There are many guiding principles to consider when modifying a car. One is comfort; another worth serious consideration is anything that makes your spouse actually want to ride in the car with you. With this in mind, we turn to seat heaters, which can make getting into a cold car much more tolerable and therefore more attractive to your significant other, who may or may not be cold natured.
In our case, we turned to Corbeau for their Seat Heaters retrofit kit, which can be installed in other makers’ seats, as well as their own. Corbeau seats can be ordered with the heaters in place, you can return your seats to the factory for them to do the retrofit, or you can order the kit and do the installation yourself. The kit includes a pair of heating pads, a wiring harness broken into separate sub-assemblies for easy removal and installation and a switch with both high and low settings. The wiring is simple: the harness includes a self-contained relay as well as an inline fuse holder with a 10-amp fuse. Since the pair of Corbeau A4 seats we’re using are for Scarlett, our 1972 coupe project car, we’ll connect the power directly to a fused distribution block we’ve already installed, which will eliminate the need for the inline fuse. For the simplest installation, however, all you really need is switched power and ground. The harness is plenty long to reach anywhere you want to wire it in. However, if you don’t take great personal satisfaction in remaking a wiring harness it’s easy enough to zip-tie the excess length in some unobtrusive place. Another minor change we’ll make is to the switch. While the included black plastic rocker switch (conveniently marked with a seat icon showing its purpose) will look perfectly at home in a newer Corvette, a vintage car like our 1972 looks better with something like a metal toggle. Should you be similarly inclined, just about any Single Pole Double Throw (SPDT) switch should work.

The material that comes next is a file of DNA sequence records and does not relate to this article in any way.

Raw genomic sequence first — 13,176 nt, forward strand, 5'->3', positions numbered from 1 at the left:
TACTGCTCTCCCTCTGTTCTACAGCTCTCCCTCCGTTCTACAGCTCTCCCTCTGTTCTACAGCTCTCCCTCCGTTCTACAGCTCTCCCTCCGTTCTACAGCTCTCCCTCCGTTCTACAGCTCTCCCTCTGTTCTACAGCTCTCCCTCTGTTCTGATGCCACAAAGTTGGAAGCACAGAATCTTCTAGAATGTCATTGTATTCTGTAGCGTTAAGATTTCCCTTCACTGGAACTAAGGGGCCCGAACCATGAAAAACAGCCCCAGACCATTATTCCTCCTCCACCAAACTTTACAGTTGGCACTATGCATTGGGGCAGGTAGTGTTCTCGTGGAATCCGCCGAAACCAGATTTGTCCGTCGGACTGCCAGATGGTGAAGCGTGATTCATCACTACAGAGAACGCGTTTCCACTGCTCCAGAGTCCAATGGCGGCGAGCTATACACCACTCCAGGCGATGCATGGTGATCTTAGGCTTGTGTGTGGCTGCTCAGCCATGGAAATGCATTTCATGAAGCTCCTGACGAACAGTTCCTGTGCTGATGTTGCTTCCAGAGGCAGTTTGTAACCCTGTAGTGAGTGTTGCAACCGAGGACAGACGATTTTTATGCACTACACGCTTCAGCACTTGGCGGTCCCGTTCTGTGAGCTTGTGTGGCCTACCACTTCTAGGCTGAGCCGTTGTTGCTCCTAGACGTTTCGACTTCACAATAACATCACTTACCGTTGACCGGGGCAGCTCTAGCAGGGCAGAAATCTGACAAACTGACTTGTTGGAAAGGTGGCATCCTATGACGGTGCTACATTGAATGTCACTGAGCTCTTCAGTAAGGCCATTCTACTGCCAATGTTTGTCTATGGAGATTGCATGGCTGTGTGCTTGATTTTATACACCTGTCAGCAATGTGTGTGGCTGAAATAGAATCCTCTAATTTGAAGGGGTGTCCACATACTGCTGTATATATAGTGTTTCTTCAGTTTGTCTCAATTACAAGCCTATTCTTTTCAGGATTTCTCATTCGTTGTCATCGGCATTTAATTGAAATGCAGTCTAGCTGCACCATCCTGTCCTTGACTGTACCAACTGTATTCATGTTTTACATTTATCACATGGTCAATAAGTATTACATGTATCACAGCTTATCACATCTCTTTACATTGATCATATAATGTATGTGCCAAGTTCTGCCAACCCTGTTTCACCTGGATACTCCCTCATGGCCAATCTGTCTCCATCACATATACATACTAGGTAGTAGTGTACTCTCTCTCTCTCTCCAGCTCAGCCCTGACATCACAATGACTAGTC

Installing the heaters themselves involves a bit of work, but if you take your time and are careful, it’s not a difficult installation. One basic thing before you start, though: the pads may need to be cut to size. The wires that provide the electrical heat run down either side of the pad, and if you cut these wires, the heater will not work past that point, so do not trim the pad from the sides. You can, however, cut material out of the middle if necessary, such as to make room for an anti-submarine belt to pass through the seat.
Our seat came with that option (called the “fifth slot”) and had a plastic guide in place that passed completely through the seat bottom. Made of two separate pieces (a top and a bottom) joined together and with a flange on each side to hold it in place, we could not separate the two halves without breaking them. We finally resorted to cutting the flange off one side and pulling the guide through. We’ll replace it with new pieces, which are available from Corbeau.